The first and last steps can be done local, but the middle step is going to require a lot of network related activities as it needs to send image files to the Autodesk Cloud for processing and wait for the processing to complete before it can retrieve the output 3D mesh model files and prepare them for the viewer.
To ensure our mobile app performs well, I decided to introduce two new Node.js backend apps to perform intensive network related activities:
- The first app takes care of creating, processing and deleting the Reality Capture PhotoScene,
- While the second app is responsible for uploading the PhotoScene output files to the Autodesk Cloud and translating those files to a file format the Forge Viewer can open.
Mobile apps can easily lose internet connectivity and it is, therefore, best to offload network tasks to one or more server components.
Before I go any further, let’s quickly define some of the new concepts I will use throughout the rest of this article.
- Serverless computing: a cloud-computing execution mode in which the cloud provider dynamically manages the allocation of machine resources. Serverless computing still requires servers, but the server management and capacity planning decisions are completely hidden from the developer or operator.
- AWS Lambda Functions: event-driven, serverless computing platform provided by Amazon. It is a computing service that runs code in response to events and automatically manages the computing resources required by that code.
- AWS API Gateway: service provided by Amazon for publishing, maintaining and securing web service APIs.
For that task, I could have chosen a single server backend but decided to go serverless using the latest AWS technology: Lambda Functions. Going serverless is great because there are no servers to manage, and you can run code for virtually any type of backend service – all with zero administration.
The AWS Lambda function relies on the Amazon API Gateway service. This service lets you create, publish, maintain, monitor and secure APIs at any scale. You can think of it as a “front door” for applications to access data, business logic, or functionality from your back-end service. API Gateway imposes a 30 seconds system timeout. This is the reason why I decided to have two separate AWS Lambda functions to ensure my back-end services never hit this timeout.
When you deploy your new AWS Lambda Function using ClaudiaJS, Claudia creates a new API Gateway for you. All you need to worry about is writing the server code. Another great benefit of using Claudia is that you can easily push code updates to your Lambda Function through Claudia commands. I’ve used the update command a lot to push fixes to my serverless functions, during initial development.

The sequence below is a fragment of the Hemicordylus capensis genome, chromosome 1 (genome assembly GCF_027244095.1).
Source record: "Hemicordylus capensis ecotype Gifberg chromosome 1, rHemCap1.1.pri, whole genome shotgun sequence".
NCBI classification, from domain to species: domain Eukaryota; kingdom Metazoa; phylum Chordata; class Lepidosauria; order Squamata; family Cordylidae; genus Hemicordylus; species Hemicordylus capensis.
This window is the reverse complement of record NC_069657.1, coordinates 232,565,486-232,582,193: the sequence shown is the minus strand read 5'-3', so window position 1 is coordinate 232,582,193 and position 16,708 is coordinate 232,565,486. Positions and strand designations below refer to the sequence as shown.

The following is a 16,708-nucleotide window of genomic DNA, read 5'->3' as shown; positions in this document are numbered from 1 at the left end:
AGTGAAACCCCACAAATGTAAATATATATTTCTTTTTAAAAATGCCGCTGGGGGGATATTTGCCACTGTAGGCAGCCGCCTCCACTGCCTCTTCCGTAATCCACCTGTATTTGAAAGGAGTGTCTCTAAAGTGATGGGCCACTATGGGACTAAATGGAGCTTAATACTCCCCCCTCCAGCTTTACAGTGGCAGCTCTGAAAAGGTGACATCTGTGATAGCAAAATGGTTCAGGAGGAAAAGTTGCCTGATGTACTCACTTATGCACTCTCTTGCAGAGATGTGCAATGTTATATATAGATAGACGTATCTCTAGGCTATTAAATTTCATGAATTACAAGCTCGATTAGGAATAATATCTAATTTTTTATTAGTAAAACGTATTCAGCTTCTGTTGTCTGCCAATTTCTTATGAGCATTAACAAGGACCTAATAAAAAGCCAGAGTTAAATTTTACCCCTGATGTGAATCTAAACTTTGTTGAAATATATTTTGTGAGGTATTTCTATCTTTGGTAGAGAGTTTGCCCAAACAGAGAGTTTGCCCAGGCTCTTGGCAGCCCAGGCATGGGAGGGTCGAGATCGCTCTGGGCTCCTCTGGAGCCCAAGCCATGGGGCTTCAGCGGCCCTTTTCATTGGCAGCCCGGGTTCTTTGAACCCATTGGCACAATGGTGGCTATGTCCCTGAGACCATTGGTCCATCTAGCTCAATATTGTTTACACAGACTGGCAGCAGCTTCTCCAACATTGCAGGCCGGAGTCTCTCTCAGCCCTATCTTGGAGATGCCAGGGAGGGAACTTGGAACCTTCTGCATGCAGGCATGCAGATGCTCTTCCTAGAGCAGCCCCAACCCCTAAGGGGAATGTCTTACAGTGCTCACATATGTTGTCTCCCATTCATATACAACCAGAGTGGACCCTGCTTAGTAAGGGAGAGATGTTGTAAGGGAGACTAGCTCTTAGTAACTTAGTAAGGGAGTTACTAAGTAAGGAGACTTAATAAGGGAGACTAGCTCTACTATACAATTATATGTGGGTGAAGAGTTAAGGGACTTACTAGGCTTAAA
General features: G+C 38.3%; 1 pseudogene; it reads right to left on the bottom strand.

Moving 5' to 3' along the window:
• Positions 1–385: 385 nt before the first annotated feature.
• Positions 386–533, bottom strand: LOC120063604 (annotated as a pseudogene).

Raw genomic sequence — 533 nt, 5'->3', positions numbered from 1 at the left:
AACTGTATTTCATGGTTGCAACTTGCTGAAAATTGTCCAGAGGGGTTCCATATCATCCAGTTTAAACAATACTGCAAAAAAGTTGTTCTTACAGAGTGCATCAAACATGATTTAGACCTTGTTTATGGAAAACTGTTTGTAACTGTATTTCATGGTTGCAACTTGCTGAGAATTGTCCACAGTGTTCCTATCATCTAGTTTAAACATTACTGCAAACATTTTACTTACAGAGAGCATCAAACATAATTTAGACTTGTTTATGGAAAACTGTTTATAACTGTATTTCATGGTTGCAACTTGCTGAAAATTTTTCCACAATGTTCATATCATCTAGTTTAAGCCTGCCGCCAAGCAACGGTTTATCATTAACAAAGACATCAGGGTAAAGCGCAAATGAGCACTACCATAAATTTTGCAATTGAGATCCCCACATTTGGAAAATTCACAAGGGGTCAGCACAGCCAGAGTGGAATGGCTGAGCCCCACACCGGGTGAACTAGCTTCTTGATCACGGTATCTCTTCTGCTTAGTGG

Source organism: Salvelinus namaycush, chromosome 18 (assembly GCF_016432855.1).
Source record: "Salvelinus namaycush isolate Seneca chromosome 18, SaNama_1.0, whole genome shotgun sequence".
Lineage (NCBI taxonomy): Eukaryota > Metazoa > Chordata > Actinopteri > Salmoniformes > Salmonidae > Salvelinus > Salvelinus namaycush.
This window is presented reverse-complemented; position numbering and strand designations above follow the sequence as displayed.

Serverless does have a draw-back in the sense that it is stateless by design. You cannot store session data in a Lambda Function, therefore you need to store that information elsewhere. You could decide to store it in a S3 bucket, in a database or in a memcached based service. I chose the latter with Redis Cloud for that task.
Putting it all together
Here is a diagram summarizing what we’ve used.
At this point, I am hoping you have a better understanding of the steps required to develop a new mobile app that uses Forge services.
- Express JS
- Redis Cloud
- AWS Lambda Functions and API Gateways
- Autodesk Forge APIs (Authentication, Reality Capture, Data Management, Model Derivative)
If you want to look at the source code and get the full details on how to configure this demo mobile app, please use this link to access the live version and source code.
The next step is to tidy up the 3D mesh model by removing elements that come from the background of the photoscene to only leave the lion sculpture.
You can use Autodesk Fusion 360 to import and open the 3D mesh model .OBJ file and use the mesh palette to remove elements of the mesh that are tied to the background of the photoscene. Below is a representation of what I was able to achieve with Fusion 360.
If you want to see a great example of how to bring 3D mesh models from reality capture to Fusion 360, this YouTube video is for you to watch.
What we’ve learned!
Expo XDE is a great tool to quickly build mobile apps but has its own limitation. The most limiting thing about Expo is that you can't add in your own native modules without detaching and using ExpoKit. This limitation has forced me to migrate a lot of my code functionality to the Lambda functions.
For serverless, I could have used Microsoft Azure or Amazon Lambda and get similar results. The key takeaway here is that serverless frameworks are by definition stateless. This means that if your back-end web service needs to store session information, you will need to rely on a separate stateful service such as Redis. In my demo app, I have used Redis Cloud to store the ID of the photoscene along with other information that relates to it.
Regarding the Forge Reality Capture API, there are a few takeaways:
- The more pictures you add to your photoscene, the better the result will be
- The order in which the images are added to the photoscene does not matter
- The API supports textured mesh models with the .OBJ format
- The 3D mesh model is available through a time-limited HTTPS link that expires 7 days after the date of processing completion
- You should delete your photoscene via the API after the 3D mesh model has been generated
As a parting note, the Forge Viewer works great in mobile apps running on either Android or iOS devices. And of course, wishing you all happy coding with Forge and if you have Forge related questions please ask away in StackOverflow!